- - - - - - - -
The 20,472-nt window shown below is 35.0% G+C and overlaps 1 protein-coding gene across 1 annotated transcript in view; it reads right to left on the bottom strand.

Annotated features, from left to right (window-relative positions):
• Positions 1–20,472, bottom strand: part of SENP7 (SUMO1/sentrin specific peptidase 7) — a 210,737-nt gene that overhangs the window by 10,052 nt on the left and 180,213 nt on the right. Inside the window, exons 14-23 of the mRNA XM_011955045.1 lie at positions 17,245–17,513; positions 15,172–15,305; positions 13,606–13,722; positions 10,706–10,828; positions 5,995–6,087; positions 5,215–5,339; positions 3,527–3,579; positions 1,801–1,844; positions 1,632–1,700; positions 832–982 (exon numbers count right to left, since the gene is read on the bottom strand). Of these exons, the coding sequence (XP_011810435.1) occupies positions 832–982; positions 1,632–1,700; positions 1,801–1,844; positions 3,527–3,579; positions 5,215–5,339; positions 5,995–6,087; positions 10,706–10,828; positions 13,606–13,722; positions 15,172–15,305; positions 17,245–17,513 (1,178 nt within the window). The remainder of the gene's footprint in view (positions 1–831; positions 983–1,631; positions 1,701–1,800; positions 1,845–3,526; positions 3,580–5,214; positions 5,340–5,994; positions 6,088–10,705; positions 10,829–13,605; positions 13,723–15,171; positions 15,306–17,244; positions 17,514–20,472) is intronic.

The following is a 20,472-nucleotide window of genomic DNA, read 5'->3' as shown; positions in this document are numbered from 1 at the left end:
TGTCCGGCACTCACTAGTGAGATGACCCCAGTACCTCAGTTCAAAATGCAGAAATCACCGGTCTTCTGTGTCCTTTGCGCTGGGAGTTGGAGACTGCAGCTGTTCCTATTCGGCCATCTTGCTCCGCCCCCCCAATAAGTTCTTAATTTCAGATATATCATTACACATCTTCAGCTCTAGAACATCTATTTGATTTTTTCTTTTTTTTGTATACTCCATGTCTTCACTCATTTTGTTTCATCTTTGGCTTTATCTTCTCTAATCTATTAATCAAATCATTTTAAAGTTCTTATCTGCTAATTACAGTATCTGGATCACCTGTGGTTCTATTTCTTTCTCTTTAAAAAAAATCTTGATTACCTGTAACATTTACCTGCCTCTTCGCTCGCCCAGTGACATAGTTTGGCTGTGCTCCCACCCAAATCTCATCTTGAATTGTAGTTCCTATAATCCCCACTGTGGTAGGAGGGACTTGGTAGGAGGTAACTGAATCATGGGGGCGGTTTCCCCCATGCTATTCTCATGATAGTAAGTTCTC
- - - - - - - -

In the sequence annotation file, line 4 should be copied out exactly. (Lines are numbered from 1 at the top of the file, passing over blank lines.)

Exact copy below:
The following is a 20,472-nucleotide window of genomic DNA, read 5'->3' as shown; positions in this document are numbered from 1 at the left end: